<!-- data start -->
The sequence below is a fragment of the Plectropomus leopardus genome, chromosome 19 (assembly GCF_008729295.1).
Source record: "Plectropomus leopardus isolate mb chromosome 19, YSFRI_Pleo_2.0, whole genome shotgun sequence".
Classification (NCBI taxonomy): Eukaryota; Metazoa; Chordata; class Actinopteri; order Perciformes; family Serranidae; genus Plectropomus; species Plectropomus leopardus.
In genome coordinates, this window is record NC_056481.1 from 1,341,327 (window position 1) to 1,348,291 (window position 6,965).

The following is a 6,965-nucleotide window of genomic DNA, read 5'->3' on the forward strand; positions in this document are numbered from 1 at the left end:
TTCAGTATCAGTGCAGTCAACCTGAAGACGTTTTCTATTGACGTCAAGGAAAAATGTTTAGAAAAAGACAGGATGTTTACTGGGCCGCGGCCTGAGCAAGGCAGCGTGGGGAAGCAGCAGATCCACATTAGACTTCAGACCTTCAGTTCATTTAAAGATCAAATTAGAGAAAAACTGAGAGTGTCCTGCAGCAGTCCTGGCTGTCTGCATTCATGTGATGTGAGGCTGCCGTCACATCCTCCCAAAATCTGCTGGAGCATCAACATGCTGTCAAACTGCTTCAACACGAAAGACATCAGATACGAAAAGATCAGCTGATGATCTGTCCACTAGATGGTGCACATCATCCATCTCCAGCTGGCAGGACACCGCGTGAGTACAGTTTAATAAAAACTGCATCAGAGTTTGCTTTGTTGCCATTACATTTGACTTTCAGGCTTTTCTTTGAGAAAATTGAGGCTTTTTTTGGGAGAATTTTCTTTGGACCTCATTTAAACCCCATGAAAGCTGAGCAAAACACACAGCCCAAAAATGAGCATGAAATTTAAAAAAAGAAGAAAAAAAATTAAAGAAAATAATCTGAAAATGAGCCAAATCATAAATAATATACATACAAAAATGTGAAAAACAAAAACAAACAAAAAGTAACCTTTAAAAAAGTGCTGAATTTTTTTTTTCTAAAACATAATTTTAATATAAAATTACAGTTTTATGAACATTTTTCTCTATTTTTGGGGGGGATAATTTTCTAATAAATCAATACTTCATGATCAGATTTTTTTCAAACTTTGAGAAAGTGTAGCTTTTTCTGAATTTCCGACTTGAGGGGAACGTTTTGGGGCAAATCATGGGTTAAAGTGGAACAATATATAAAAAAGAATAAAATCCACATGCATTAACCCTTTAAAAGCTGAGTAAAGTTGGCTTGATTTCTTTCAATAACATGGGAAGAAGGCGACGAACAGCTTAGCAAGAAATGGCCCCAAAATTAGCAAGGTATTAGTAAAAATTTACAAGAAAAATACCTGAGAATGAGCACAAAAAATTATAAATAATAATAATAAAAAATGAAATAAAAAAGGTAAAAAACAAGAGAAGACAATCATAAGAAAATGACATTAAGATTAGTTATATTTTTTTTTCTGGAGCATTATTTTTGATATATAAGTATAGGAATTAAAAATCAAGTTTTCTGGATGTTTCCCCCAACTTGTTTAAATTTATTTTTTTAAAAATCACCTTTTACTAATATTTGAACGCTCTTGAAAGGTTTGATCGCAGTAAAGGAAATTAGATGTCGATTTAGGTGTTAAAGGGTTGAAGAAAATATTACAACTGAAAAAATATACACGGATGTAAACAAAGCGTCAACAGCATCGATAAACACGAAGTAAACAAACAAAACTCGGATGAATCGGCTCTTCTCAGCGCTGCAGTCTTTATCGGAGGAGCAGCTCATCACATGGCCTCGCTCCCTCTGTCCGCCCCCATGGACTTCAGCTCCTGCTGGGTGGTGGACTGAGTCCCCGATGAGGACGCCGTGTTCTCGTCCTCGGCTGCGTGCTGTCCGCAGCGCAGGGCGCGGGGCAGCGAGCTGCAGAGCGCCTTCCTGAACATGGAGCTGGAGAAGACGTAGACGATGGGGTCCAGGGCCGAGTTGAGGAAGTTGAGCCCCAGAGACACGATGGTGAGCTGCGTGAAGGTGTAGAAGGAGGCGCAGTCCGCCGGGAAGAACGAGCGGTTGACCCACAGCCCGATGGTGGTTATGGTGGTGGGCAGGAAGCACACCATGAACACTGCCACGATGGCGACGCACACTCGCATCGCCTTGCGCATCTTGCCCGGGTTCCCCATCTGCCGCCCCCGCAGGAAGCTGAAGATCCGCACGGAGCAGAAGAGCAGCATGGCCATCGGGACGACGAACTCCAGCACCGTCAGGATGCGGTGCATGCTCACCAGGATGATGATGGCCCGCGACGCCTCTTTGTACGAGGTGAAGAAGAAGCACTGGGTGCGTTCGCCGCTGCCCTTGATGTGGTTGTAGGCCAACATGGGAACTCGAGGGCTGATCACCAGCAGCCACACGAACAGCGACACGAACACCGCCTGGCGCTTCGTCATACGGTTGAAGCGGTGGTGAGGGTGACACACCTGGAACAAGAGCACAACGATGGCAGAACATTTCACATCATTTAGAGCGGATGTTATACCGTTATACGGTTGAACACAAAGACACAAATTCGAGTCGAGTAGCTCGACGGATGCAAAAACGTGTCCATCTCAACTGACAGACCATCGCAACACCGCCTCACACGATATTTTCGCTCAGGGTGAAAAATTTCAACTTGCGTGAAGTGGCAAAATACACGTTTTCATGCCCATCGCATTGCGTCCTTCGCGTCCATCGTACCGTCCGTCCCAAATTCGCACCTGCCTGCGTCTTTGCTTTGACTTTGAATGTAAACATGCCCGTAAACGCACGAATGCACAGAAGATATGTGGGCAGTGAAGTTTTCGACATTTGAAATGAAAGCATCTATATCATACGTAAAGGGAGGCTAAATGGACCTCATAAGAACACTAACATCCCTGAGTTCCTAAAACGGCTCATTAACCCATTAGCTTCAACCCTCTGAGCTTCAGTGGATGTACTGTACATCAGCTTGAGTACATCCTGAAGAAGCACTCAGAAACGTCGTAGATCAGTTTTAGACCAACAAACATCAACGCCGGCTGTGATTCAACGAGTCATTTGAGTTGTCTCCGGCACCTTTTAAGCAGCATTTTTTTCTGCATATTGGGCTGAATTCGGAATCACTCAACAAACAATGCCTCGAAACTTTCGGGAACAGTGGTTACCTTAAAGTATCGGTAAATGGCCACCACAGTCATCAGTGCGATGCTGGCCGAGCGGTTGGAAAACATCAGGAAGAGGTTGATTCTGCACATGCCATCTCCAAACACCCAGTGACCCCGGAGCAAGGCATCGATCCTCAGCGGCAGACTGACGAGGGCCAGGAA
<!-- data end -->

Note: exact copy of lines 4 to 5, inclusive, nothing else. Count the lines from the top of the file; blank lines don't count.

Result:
In genome coordinates, this window is record NC_056481.1 from 1,341,327 (window position 1) to 1,348,291 (window position 6,965).

The following is a 6,965-nucleotide window of genomic DNA, read 5'->3' on the forward strand; positions in this document are numbered from 1 at the left end: